HEU’s Summer School builds solidarity, friendships and leadership skills
More than 200 HEU members and facilitators gathered last week for the union’s in-residence Summer School program at the University of British Columbia in Vancouver.
Under the theme Building Leadership: Organizing for Power, members pre-registered for workshops which included Taking Back the Work Floor, Uniting for Health and Safety, Transforming Conflict into Union Activism, and the Power of Storytelling. This allowed members to identify and focus on skills-building areas that best suited their individual needs as activists and local leaders.
Summer School is one of the union’s most popular biennial events. It aims to create greater understanding about where workers’ collective power and strength come from and how to build inclusive, solidarity-based relationships, as well as confidence and knowledge to defend our collective agreements and workplace rights. In exploring these areas, members also learn best practices that foster sustainable and inclusive activism.
It’s also an opportunity to raise awareness about the internal and external forces that devalue and divide workers, and ultimately, to develop leaders who can confidently and inclusively organize successful workplace campaigns.
HEU members who attended from across the province also took part in large plenary sessions that featured guest speakers and panelists.
They heard from Shannon Daub, director of the Canadian Centre for Policy Alternatives’ B.C. office, who talked about economic inequity and the importance of protecting unionized jobs and public services; and Tracey Maynard, lead organizer of the Metro Vancouver Alliance, who spoke on how unions, faith and community groups can work together to improve the lives of all British Columbians.
One of the most informative panels – Paving the Road for an Equitable Future – moderated by the CBC’s Erica Johnson, brought together equity-seeking leaders who are making a difference in their communities.
They included CUPE BC’s Sheryl Burns, a long-time women’s, labour and disability rights activist; Myrna Cranmer whose grassroots work in Vancouver’s Downtown Eastside led to two inquiries for missing and murdered Indigenous women and girls, including the national inquiry; former refugee Sharmarke Dubow, a Victoria city councillor who became the first Somali-Canadian elected to city council in Canada; Megan Lau, co-founder of a free community mentorship program for young women of colour and Indigenous women in the arts, and Morgane Oger, an organizer and educator, who has successfully led the movement to strengthen human rights laws for trans people.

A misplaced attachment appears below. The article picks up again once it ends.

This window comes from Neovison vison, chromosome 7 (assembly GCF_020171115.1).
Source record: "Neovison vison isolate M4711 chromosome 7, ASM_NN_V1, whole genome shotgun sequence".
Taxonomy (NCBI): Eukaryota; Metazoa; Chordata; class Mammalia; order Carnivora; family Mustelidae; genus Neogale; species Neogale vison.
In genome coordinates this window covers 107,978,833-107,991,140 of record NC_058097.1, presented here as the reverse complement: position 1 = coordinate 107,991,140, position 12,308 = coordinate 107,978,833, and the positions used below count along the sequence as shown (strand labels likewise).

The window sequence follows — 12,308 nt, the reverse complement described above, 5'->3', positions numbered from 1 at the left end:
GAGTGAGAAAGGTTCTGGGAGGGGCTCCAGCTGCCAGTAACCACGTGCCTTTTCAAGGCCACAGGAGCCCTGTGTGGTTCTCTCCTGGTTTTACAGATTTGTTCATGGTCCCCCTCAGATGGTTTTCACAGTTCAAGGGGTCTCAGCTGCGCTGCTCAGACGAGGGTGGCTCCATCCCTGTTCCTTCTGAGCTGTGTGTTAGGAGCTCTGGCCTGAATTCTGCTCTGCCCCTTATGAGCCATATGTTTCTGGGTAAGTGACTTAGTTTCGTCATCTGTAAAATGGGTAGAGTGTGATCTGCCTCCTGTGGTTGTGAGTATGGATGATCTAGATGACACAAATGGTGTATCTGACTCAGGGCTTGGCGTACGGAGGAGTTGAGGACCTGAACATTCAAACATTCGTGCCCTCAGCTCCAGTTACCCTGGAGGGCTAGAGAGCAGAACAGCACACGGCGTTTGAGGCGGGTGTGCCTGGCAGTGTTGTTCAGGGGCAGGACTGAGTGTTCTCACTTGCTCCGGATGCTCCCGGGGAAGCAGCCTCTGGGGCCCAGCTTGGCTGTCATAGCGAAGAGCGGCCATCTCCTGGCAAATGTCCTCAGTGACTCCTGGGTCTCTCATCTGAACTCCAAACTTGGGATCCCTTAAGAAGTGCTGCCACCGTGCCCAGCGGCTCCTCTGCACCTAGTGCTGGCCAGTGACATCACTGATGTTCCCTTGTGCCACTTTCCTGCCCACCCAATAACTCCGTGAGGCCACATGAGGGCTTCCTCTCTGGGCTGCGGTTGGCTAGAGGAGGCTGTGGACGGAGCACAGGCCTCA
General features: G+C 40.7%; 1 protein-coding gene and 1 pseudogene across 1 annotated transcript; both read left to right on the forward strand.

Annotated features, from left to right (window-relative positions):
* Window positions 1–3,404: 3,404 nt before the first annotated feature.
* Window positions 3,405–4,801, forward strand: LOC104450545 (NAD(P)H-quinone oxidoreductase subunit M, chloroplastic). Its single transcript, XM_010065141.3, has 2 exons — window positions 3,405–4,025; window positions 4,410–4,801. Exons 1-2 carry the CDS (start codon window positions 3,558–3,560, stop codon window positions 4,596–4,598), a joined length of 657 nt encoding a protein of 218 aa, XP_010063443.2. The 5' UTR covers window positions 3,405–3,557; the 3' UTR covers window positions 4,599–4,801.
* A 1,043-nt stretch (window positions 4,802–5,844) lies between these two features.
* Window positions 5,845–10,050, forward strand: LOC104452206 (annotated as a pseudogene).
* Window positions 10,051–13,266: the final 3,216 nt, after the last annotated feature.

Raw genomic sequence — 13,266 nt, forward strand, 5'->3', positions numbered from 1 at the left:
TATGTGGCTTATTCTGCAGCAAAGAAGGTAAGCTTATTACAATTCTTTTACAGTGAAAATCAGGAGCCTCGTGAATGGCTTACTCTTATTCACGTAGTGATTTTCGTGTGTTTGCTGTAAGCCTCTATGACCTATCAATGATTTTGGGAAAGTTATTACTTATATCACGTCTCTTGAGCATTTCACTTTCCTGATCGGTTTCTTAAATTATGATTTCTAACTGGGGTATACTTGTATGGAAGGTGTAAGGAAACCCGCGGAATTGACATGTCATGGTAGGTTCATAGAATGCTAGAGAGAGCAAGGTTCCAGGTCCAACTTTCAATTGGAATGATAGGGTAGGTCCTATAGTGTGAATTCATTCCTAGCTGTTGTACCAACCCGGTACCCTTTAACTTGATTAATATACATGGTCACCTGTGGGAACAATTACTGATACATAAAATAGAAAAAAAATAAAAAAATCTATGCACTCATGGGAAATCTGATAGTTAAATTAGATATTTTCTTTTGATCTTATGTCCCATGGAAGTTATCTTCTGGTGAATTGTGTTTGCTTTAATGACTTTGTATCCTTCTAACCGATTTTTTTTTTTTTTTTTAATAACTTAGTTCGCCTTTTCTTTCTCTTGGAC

Participants were especially energized by an exciting Grassroots Leadership panel, where they heard firsthand stories from HEU activists, who organized successful workplace campaigns.
Sarah Thom, a care aide at Fort St. John Hospital, spoke about leading a fightback campaign against the employer’s proposed scheduling changes, which violated the collective agreement.
Bethany Whelan, a cook at 100 Mile District Hospital, shared stories of how she and co-worker Monica Keogh started a Pink Pledge Campaign to address workplace bullying.
And Erna Mendoza, care aide at the New Horizons local in Campbell River, discussed a creative and effective bargaining initiative – #Reality – that united workers who wore the slogan on black T-shirts and organized an action, March on the Boss, where they delivered a huge banner containing petition signatures from workers demanding a fair contract.
Labor Notes staff organizer Bianca Cunningham delivered a motivational address. She spoke about experiencing racism and sexism as she organized several Verizon Wireless workers in Brooklyn to unionize. She later got fired for her activism. Cunningham spoke out against anti-union legislation in the States and the obstacles for racialized workers. “Now is the time to be bold,” she said. “Pick a side and stay there.”
Members were also offered workshops on equity and inclusion, poverty, organizing, staying calm under pressure, how to participate in election campaigns, and delivering messages through creativity such as video and song.
Greetings were brought by Debra Sparrow of the Musqueam nation, as well as remarks from HEU president Barbara Nederpel and financial secretary Betty Valenzuela, and entertainment from Indigenous women’s ensemble M’Girl and energetic African performer Jacky Arrah Yanga.